A greater commitment to the scientific understanding and practical management of the habitat and species has achieved the wider recognition that our moorlands are considered to be of high conservation value for their habitats and associated biodiversity, whilst they are also important stores of soil carbon.
It is clear that we still have much to achieve, but it is widely recognised that the gifts that grouse provide to Scotland are many. The presence of grouse on the nation’s moorland is unrivalled internationally and the subsequent benefits that flow to our rural areas are unsurpassed.
Director of the Countryside Alliance in Wales, Rachel Evans, is hopeful for moor management in Wales
It is well documented that grouse moors produce flourishing levels of biodiversity; rich in wildlife where ground nesting birds such as the curlew and lapwing stand better chances of successfully raising their chicks. They are also funded mainly through private investment making them very attractive to tax payers. Yet over the past 100 years with the considerable loss of heather – habitat for the grouse – through forest planting and bracken encroachment many uplands have been abandoned and feel more eerie than inviting.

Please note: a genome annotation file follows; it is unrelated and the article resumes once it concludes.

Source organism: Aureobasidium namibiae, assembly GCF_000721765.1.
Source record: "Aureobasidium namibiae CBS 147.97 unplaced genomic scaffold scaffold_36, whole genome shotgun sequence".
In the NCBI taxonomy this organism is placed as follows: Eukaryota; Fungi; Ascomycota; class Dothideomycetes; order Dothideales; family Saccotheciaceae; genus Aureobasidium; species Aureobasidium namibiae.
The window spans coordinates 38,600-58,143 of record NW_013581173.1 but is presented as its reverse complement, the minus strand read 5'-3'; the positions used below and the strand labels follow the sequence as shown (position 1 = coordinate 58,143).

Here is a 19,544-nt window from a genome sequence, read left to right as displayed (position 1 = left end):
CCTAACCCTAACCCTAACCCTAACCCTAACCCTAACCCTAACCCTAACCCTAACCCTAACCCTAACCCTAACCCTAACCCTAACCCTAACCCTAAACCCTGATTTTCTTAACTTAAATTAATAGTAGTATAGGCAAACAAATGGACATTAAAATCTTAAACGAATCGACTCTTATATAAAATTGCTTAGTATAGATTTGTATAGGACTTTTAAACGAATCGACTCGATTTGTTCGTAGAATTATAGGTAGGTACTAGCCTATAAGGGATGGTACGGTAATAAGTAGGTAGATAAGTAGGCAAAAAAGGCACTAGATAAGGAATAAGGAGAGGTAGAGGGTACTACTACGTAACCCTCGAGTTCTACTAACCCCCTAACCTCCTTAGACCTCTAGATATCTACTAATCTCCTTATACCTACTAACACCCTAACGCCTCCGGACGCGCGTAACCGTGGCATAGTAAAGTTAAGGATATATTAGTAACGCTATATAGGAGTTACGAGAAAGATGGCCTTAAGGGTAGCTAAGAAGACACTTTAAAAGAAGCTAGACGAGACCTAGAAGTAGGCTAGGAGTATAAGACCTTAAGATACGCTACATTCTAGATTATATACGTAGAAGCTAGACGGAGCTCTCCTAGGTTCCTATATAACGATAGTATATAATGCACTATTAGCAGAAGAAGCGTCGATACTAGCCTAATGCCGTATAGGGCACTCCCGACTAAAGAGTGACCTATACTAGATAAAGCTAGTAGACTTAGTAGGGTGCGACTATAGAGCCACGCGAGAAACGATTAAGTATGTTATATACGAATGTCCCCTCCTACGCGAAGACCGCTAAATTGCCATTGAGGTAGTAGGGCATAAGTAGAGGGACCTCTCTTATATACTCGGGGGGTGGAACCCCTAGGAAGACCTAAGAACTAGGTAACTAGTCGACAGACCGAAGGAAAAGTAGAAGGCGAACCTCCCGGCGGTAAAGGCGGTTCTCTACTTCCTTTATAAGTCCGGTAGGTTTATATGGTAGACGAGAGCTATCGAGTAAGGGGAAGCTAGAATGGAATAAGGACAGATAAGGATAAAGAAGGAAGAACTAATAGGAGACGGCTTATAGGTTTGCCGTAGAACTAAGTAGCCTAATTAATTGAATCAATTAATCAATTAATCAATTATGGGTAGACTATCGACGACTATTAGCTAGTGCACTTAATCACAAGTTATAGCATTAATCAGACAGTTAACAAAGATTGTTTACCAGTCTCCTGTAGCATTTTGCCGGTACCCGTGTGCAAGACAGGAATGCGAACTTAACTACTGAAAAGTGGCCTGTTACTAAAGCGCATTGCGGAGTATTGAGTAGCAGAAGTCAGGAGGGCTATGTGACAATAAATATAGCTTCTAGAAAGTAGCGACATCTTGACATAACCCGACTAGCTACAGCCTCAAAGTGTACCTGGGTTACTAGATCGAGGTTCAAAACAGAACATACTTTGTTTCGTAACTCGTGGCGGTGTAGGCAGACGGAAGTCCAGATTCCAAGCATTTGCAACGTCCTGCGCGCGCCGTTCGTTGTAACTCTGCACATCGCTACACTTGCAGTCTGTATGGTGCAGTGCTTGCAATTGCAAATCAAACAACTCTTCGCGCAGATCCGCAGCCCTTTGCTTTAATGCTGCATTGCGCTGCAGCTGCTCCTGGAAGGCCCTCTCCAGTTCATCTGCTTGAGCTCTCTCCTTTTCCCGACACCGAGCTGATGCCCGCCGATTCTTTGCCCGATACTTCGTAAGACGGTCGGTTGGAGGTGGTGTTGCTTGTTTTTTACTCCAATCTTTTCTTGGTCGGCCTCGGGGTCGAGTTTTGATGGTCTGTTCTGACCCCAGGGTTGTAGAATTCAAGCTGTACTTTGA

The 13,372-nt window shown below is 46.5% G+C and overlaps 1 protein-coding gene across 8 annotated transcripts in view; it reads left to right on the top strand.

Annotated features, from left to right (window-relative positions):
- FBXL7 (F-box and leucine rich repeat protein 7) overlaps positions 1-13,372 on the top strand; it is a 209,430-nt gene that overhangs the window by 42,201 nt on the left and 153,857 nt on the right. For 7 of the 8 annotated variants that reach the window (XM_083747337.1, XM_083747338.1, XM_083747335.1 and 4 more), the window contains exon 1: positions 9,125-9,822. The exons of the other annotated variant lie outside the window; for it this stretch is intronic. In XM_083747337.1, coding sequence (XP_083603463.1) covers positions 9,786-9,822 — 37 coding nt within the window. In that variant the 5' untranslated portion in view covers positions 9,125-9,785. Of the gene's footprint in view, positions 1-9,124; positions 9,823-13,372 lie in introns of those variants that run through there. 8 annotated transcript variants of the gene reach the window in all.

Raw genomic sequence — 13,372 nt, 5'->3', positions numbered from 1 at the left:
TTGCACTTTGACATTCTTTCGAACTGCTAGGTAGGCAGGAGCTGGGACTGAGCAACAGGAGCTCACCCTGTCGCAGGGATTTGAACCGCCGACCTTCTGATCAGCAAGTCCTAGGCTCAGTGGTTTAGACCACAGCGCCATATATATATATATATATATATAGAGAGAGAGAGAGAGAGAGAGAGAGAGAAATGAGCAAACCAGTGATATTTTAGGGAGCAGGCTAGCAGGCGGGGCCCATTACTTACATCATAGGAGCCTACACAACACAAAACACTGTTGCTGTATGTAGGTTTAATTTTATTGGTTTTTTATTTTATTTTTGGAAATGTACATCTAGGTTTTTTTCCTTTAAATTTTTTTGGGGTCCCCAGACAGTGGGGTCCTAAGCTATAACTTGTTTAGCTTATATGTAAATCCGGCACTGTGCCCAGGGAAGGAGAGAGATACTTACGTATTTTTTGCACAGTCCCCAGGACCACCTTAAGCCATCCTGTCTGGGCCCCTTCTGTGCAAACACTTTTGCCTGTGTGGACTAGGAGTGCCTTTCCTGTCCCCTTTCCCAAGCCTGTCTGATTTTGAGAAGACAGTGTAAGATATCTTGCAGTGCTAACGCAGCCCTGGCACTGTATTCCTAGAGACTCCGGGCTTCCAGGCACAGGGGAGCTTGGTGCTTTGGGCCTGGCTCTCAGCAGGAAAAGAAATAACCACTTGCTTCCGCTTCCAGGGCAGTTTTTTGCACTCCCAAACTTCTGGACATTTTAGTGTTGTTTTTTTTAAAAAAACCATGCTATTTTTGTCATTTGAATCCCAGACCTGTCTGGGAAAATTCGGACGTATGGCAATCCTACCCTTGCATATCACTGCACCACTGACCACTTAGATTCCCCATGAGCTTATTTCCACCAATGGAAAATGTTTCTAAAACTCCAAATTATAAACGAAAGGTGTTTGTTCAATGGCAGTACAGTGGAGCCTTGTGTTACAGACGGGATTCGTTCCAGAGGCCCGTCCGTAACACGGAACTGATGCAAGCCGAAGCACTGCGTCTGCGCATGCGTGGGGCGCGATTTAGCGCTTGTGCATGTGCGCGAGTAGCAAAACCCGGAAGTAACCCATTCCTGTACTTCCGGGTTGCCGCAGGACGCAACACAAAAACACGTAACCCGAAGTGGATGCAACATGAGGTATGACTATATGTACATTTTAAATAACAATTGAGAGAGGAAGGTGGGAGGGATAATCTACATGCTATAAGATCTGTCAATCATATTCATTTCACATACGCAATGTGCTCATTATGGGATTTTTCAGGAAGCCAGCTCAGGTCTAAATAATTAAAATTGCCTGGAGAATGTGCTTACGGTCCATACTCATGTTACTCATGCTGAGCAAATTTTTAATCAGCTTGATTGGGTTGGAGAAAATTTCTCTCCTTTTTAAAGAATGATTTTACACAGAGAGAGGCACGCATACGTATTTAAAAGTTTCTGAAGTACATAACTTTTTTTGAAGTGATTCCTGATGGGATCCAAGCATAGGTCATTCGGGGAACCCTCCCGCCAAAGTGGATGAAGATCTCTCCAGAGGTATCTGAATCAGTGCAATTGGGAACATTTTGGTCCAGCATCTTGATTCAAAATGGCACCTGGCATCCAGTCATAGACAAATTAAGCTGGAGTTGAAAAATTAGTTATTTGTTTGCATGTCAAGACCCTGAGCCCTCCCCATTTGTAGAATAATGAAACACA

Welsh Government introduced the Nature Fund in 2013 as a response to the State of Nature report, which in that year – written by 25 different conservationists – warned that the demise of many upland iconic birds, all of which thrive under the umbrella of grouse management, are in crisis.
The Nature Fund was unique in that it asked farmers and landowners for their views on how to stop the serious decline. And they responded.
Today there are two clusters in mid and north Wales covering a landscape scale area of 50,000 acres where active management is being supported working alongside graziers to determine optimum grazing densities.
“It won’t happen overnight and it will take years before a surplus of grouse can be shot,” says David Thomas, Gamekeeper at Llangunllo in Mid Wales. He believes that moorland management is an immediate benefit for the health of the moor and its people who will be able to engage with these uplands now that they are being cleared and made much more accessible.
The Future’s Generation Act want more people outside to get fitter, to learn and care by connecting with nature. We completely agree, but must not forget these areas are also where 70% of our drinking water comes from and where the flow of water is determined as well as where carbon is stored in the undergrowth peat. These uplands have a much bigger story to tell. The grouse is just the beginning and work is at last under way.